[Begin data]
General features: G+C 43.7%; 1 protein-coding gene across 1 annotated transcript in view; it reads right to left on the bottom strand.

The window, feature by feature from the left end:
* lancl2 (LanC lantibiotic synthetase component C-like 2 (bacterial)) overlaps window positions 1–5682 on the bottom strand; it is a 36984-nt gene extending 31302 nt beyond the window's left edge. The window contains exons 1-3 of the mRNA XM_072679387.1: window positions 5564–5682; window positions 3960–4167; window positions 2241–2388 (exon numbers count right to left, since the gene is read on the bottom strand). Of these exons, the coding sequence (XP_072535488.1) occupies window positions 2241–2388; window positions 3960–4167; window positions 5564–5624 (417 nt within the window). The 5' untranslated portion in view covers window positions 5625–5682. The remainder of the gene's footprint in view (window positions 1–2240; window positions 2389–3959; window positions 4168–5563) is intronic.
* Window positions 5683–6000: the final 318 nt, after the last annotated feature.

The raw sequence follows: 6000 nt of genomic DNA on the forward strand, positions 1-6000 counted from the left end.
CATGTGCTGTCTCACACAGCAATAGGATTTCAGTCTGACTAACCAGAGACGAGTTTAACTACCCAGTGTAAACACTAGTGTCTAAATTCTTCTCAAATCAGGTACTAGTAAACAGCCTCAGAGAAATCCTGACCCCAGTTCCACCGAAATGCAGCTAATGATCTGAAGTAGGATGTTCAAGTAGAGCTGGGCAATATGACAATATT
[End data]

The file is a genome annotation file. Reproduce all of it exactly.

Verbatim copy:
General features: G+C 43.7%; 1 protein-coding gene across 1 annotated transcript in view; it reads right to left on the bottom strand.

The window, feature by feature from the left end:
* lancl2 (LanC lantibiotic synthetase component C-like 2 (bacterial)) overlaps window positions 1–5682 on the bottom strand; it is a 36984-nt gene extending 31302 nt beyond the window's left edge. The window contains exons 1-3 of the mRNA XM_072679387.1: window positions 5564–5682; window positions 3960–4167; window positions 2241–2388 (exon numbers count right to left, since the gene is read on the bottom strand). Of these exons, the coding sequence (XP_072535488.1) occupies window positions 2241–2388; window positions 3960–4167; window positions 5564–5624 (417 nt within the window). The 5' untranslated portion in view covers window positions 5625–5682. The remainder of the gene's footprint in view (window positions 1–2240; window positions 2389–3959; window positions 4168–5563) is intronic.
* Window positions 5683–6000: the final 318 nt, after the last annotated feature.

The raw sequence follows: 6000 nt of genomic DNA on the forward strand, positions 1-6000 counted from the left end.
CATGTGCTGTCTCACACAGCAATAGGATTTCAGTCTGACTAACCAGAGACGAGTTTAACTACCCAGTGTAAACACTAGTGTCTAAATTCTTCTCAAATCAGGTACTAGTAAACAGCCTCAGAGAAATCCTGACCCCAGTTCCACCGAAATGCAGCTAATGATCTGAAGTAGGATGTTCAAGTAGAGCTGGGCAATATGACAATATT